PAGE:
What does an aircraft Insurance policy do?
A question customers sometimes wonder is, "What does an aircraft Insurance policy do?"
In simplistic terms, the policy consists of three basic types of coverage:
Liability – This section pays on your behalf for third party claims that are your responsibility. These claims include bodily injury to passengers and people on the ground, but not bodily injury to the pilot. These claims also include those for damage to other people’s property such as another aircraft, a taxi light, or a house. In rare situations, such as long term storage situations, a policy will exclude passenger coverage.
Many policies limit the passengers to $100,000 or $200,000. This amount is called a sub-limit. Some combinations of pilots and aircraft qualify for a Combined Single Limit, which has no passenger sub-limit. A Combined Single Limit is sometimes referred to as a “Smooth” Limit.
Medical Payments – This limit is typically about $5,000, although some companies allow higher limits. These payments are for the immediate medical costs incurred after a covered accident. They are for the passengers and pilot. Liability does not have to be established for these payments to be made. They will also cover funeral expenses in the event of a fatality.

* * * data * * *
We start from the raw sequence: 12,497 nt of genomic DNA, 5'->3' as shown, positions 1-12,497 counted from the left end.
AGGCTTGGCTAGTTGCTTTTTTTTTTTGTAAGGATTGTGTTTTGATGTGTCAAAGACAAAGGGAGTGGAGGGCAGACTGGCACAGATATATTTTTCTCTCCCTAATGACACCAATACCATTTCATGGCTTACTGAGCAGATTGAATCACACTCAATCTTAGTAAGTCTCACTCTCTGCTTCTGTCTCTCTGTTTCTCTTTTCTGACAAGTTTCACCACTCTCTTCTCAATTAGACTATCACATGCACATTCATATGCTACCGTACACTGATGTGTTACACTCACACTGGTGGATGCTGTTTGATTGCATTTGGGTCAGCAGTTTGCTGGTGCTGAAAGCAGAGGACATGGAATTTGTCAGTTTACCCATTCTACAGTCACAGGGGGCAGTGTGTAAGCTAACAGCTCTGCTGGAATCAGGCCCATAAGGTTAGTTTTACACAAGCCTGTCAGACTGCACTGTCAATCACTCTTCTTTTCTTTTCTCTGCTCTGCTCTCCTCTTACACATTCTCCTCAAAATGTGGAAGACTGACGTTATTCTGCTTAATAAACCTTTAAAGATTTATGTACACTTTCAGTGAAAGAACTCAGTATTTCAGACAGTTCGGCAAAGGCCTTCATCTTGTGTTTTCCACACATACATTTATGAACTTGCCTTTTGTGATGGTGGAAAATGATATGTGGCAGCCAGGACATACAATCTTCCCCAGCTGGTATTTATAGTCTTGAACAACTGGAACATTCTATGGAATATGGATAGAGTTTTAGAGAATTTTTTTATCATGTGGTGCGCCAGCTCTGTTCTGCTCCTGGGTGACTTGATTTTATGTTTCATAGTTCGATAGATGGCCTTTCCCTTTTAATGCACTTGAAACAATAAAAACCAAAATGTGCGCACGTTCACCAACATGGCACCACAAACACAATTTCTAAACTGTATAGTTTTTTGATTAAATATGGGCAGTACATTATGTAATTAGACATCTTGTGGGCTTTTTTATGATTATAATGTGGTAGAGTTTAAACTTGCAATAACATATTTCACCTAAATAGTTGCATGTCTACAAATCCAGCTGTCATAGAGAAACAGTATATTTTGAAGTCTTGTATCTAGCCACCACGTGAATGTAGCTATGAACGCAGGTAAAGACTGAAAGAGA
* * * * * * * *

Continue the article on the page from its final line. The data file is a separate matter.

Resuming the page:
Physical damage (or Hull) – This covers the aircraft itself including avionics. In determining the insured value for your policy, take into consideration the age of the plane, the engine hours, the interior and paint, equipment and the average retail value for the last quarter. Do not take labor costs into consideration.
There are three levels of physical damage coverage:
Ground and Flight (sometimes called Full Flight) – The plane is covered regardless of whether it is in flight, assuming other conditions are met.
Ground and Taxi – (Sometimes called Not in Flight) – The plane is covered while it’s moving on its own power on the ground, but not if it is in flight.
Ground Not In Motion (Sometimes called Storage) – The plane is only covered while it is stationary.
Both the liability and the hull sections of the policy can have extended coverages such as non-owned aircraft liability or loss of use. A policy can have liability without hull, but not hull without liability. Other conditions such as territory and currency must be met for a claim to be covered.
Visit aopaia.org for more information.
September 1, 2011